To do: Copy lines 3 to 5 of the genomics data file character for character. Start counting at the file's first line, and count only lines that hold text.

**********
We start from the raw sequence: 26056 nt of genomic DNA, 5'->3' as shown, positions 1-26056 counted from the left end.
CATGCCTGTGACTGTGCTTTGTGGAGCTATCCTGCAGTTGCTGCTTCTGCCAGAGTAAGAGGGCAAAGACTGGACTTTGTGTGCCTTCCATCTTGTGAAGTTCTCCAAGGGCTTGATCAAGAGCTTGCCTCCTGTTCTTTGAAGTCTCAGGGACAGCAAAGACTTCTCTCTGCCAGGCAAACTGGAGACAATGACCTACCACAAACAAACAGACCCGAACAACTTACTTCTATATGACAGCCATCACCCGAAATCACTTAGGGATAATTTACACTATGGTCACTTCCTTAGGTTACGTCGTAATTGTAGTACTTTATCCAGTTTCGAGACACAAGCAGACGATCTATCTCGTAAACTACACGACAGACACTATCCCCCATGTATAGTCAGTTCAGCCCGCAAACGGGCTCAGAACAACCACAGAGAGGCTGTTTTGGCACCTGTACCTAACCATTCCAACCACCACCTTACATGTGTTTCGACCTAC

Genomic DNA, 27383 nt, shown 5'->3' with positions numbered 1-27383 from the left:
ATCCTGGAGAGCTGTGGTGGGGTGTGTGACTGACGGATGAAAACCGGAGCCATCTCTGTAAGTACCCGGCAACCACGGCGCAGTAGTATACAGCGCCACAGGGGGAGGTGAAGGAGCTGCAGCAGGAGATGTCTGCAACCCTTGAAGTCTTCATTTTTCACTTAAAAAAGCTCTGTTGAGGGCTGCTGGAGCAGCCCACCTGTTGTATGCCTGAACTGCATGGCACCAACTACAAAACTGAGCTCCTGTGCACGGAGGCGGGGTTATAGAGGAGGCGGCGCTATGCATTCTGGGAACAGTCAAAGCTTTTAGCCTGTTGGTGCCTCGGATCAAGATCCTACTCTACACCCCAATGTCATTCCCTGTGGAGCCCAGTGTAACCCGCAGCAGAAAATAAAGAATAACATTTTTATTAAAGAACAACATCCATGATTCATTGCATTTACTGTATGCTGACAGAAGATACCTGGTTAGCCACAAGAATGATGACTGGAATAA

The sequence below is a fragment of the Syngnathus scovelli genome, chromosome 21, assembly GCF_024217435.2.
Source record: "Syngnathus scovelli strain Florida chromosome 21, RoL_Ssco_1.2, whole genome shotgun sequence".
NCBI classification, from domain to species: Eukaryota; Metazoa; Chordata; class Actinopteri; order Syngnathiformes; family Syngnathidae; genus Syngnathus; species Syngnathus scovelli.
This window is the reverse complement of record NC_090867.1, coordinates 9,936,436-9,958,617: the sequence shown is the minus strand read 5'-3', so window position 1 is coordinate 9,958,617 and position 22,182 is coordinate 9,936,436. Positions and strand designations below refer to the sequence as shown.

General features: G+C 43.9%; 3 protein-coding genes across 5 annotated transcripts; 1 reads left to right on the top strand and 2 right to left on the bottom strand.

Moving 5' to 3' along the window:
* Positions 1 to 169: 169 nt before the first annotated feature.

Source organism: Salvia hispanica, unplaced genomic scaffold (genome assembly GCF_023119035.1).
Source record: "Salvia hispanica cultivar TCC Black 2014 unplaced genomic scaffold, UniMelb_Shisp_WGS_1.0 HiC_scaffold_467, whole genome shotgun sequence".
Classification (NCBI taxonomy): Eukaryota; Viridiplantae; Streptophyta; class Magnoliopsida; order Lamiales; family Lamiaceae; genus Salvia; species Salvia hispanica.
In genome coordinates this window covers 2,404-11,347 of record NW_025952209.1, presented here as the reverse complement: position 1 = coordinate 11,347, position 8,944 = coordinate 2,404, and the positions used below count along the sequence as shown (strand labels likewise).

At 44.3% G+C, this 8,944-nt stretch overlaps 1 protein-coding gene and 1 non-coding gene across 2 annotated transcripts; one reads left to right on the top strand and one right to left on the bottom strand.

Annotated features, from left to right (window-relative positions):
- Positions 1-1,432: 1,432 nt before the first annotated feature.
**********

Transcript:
Genomic DNA, 27383 nt, shown 5'->3' with positions numbered 1-27383 from the left:
ATCCTGGAGAGCTGTGGTGGGGTGTGTGACTGACGGATGAAAACCGGAGCCATCTCTGTAAGTACCCGGCAACCACGGCGCAGTAGTATACAGCGCCACAGGGGGAGGTGAAGGAGCTGCAGCAGGAGATGTCTGCAACCCTTGAAGTCTTCATTTTTCACTTAAAAAAGCTCTGTTGAGGGCTGCTGGAGCAGCCCACCTGTTGTATGCCTGAACTGCATGGCACCAACTACAAAACTGAGCTCCTGTGCACGGAGGCGGGGTTATAGAGGAGGCGGCGCTATGCATTCTGGGAACAGTCAAAGCTTTTAGCCTGTTGGTGCCTCGGATCAAGATCCTACTCTACACCCCAATGTCATTCCCTGTGGAGCCCAGTGTAACCCGCAGCAGAAAATAAAGAATAACATTTTTATTAAAGAACAACATCCATGATTCATTGCATTTACTGTATGCTGACAGAAGATACCTGGTTAGCCACAAGAATGATGACTGGAATAA

The sequence below is a fragment of the Syngnathus scovelli genome, chromosome 21, assembly GCF_024217435.2.